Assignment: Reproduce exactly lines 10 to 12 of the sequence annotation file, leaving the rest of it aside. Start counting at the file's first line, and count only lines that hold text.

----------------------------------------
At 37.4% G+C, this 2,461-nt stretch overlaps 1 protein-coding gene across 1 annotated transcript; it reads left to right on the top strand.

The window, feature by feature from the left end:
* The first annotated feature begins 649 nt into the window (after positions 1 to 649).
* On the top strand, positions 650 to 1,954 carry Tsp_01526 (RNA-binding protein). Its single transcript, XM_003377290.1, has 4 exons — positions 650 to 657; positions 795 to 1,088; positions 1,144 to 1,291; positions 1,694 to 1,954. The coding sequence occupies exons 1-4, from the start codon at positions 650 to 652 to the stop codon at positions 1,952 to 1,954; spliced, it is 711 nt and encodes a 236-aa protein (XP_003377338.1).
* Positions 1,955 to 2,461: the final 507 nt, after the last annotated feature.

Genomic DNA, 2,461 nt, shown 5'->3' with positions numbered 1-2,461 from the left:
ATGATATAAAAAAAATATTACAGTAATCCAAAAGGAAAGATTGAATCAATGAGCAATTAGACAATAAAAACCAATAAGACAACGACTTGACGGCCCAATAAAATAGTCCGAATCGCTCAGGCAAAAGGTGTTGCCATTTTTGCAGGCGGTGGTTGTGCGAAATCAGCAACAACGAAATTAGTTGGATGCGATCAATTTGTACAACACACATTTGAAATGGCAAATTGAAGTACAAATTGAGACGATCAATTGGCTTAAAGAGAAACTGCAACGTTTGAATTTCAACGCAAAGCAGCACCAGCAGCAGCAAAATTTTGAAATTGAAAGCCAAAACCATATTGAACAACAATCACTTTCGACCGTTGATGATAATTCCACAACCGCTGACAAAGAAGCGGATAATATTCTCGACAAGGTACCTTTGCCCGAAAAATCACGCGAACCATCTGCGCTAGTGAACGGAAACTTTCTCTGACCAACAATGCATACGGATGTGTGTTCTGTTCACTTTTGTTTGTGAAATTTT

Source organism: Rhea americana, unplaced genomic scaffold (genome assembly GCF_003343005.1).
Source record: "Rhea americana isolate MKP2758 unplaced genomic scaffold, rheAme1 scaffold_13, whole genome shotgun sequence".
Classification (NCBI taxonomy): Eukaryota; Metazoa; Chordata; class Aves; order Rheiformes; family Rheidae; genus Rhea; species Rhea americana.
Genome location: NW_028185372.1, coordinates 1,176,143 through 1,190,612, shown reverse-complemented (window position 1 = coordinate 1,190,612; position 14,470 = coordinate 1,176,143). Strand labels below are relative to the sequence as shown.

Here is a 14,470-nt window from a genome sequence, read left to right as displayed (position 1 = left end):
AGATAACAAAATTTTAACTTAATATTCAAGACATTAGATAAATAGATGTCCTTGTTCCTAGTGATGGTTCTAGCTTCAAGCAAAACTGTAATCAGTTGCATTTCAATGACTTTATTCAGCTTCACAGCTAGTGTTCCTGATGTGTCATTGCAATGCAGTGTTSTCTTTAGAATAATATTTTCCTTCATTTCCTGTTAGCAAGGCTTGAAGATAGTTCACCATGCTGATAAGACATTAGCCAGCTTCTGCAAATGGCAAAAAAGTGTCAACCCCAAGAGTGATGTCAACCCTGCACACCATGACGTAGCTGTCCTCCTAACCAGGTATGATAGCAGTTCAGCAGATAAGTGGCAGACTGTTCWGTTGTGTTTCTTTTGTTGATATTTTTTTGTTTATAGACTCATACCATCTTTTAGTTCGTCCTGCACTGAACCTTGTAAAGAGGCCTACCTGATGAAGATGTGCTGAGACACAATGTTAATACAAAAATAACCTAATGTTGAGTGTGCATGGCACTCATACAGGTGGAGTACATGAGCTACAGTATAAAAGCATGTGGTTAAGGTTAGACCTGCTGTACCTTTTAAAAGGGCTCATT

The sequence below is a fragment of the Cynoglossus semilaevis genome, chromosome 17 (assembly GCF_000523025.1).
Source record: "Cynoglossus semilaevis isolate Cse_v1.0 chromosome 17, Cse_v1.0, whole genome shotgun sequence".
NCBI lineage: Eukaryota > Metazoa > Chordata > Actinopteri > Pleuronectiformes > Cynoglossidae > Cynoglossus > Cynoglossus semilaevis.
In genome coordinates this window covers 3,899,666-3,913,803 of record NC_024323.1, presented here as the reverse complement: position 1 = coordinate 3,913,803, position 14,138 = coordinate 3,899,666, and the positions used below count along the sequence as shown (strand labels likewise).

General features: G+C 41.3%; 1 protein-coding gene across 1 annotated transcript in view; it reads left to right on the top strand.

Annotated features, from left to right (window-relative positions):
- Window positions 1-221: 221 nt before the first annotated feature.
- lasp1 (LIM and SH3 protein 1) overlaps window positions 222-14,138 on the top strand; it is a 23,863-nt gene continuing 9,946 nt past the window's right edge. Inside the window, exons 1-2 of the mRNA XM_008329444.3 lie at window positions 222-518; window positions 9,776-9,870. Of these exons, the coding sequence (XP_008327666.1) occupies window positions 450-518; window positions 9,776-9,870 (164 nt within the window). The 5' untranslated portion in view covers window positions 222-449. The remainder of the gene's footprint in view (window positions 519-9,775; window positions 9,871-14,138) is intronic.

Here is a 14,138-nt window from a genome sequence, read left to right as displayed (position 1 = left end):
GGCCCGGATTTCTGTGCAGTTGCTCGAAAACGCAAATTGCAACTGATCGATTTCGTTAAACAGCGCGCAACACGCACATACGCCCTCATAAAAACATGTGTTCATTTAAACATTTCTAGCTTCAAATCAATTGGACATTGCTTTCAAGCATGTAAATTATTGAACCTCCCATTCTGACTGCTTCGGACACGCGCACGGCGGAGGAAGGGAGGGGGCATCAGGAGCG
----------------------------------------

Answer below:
Classification (NCBI taxonomy): Eukaryota; Metazoa; Chordata; class Aves; order Rheiformes; family Rheidae; genus Rhea; species Rhea americana.
Genome location: NW_028185372.1, coordinates 1,176,143 through 1,190,612, shown reverse-complemented (window position 1 = coordinate 1,190,612; position 14,470 = coordinate 1,176,143). Strand labels below are relative to the sequence as shown.

Here is a 14,470-nt window from a genome sequence, read left to right as displayed (position 1 = left end):